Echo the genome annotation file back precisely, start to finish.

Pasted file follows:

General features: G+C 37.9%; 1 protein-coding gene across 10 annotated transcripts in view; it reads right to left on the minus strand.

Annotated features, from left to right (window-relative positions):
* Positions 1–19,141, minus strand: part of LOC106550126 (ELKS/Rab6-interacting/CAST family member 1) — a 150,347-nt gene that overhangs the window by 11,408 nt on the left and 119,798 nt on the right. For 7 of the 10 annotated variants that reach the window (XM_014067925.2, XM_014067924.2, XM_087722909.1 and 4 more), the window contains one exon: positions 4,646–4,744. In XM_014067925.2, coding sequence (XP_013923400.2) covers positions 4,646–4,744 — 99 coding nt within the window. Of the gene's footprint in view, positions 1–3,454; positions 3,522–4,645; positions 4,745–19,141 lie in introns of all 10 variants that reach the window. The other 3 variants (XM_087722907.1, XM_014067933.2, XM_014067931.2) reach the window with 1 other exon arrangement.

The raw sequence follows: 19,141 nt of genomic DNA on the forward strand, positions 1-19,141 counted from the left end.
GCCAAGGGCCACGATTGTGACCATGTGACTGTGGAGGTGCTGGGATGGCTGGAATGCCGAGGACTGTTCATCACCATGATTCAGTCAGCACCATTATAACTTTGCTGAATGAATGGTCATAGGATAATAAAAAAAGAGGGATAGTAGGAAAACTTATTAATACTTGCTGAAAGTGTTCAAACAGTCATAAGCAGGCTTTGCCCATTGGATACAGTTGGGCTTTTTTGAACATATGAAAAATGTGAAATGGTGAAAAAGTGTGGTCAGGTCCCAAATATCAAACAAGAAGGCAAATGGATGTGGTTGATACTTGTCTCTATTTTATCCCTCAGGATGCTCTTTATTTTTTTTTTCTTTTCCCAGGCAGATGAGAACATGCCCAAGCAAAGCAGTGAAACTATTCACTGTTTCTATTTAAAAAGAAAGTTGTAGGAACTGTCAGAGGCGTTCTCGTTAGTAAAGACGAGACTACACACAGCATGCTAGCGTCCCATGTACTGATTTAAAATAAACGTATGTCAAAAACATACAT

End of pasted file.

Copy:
General features: G+C 37.9%; 1 protein-coding gene across 10 annotated transcripts in view; it reads right to left on the minus strand.

Annotated features, from left to right (window-relative positions):
* Positions 1–19,141, minus strand: part of LOC106550126 (ELKS/Rab6-interacting/CAST family member 1) — a 150,347-nt gene that overhangs the window by 11,408 nt on the left and 119,798 nt on the right. For 7 of the 10 annotated variants that reach the window (XM_014067925.2, XM_014067924.2, XM_087722909.1 and 4 more), the window contains one exon: positions 4,646–4,744. In XM_014067925.2, coding sequence (XP_013923400.2) covers positions 4,646–4,744 — 99 coding nt within the window. Of the gene's footprint in view, positions 1–3,454; positions 3,522–4,645; positions 4,745–19,141 lie in introns of all 10 variants that reach the window. The other 3 variants (XM_087722907.1, XM_014067933.2, XM_014067931.2) reach the window with 1 other exon arrangement.

The raw sequence follows: 19,141 nt of genomic DNA on the forward strand, positions 1-19,141 counted from the left end.
GCCAAGGGCCACGATTGTGACCATGTGACTGTGGAGGTGCTGGGATGGCTGGAATGCCGAGGACTGTTCATCACCATGATTCAGTCAGCACCATTATAACTTTGCTGAATGAATGGTCATAGGATAATAAAAAAAGAGGGATAGTAGGAAAACTTATTAATACTTGCTGAAAGTGTTCAAACAGTCATAAGCAGGCTTTGCCCATTGGATACAGTTGGGCTTTTTTGAACATATGAAAAATGTGAAATGGTGAAAAAGTGTGGTCAGGTCCCAAATATCAAACAAGAAGGCAAATGGATGTGGTTGATACTTGTCTCTATTTTATCCCTCAGGATGCTCTTTATTTTTTTTTTCTTTTCCCAGGCAGATGAGAACATGCCCAAGCAAAGCAGTGAAACTATTCACTGTTTCTATTTAAAAAGAAAGTTGTAGGAACTGTCAGAGGCGTTCTCGTTAGTAAAGACGAGACTACACACAGCATGCTAGCGTCCCATGTACTGATTTAAAATAAACGTATGTCAAAAACATACAT